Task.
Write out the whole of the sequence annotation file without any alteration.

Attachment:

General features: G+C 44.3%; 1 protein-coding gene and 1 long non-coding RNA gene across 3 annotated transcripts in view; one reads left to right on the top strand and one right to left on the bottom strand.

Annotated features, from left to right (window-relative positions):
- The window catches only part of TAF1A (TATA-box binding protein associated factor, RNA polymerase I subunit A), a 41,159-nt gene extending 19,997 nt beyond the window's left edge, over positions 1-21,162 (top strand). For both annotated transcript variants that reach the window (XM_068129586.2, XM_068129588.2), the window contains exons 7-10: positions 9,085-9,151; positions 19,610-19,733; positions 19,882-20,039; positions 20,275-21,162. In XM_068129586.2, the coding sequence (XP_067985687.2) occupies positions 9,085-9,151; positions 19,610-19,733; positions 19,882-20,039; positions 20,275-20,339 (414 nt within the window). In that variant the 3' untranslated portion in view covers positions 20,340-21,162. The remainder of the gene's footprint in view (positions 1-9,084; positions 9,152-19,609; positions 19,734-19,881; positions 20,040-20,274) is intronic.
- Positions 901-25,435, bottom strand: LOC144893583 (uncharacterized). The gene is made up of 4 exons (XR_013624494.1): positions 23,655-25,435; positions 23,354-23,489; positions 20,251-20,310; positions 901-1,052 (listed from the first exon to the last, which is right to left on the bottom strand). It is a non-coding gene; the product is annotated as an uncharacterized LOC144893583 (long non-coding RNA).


General features: G+C 44.3%; 1 protein-coding gene and 1 long non-coding RNA gene across 3 annotated transcripts in view; one reads left to right on the top strand and one right to left on the bottom strand.

Annotated features, from left to right (window-relative positions):
- The window catches only part of TAF1A (TATA-box binding protein associated factor, RNA polymerase I subunit A), a 41,159-nt gene extending 19,997 nt beyond the window's left edge, over positions 1-21,162 (top strand). For both annotated transcript variants that reach the window (XM_068129586.2, XM_068129588.2), the window contains exons 7-10: positions 9,085-9,151; positions 19,610-19,733; positions 19,882-20,039; positions 20,275-21,162. In XM_068129586.2, the coding sequence (XP_067985687.2) occupies positions 9,085-9,151; positions 19,610-19,733; positions 19,882-20,039; positions 20,275-20,339 (414 nt within the window). In that variant the 3' untranslated portion in view covers positions 20,340-21,162. The remainder of the gene's footprint in view (positions 1-9,084; positions 9,152-19,609; positions 19,734-19,881; positions 20,040-20,274) is intronic.
- Positions 901-25,435, bottom strand: LOC144893583 (uncharacterized). The gene is made up of 4 exons (XR_013624494.1): positions 23,655-25,435; positions 23,354-23,489; positions 20,251-20,310; positions 901-1,052 (listed from the first exon to the last, which is right to left on the bottom strand). It is a non-coding gene; the product is annotated as an uncharacterized LOC144893583 (long non-coding RNA).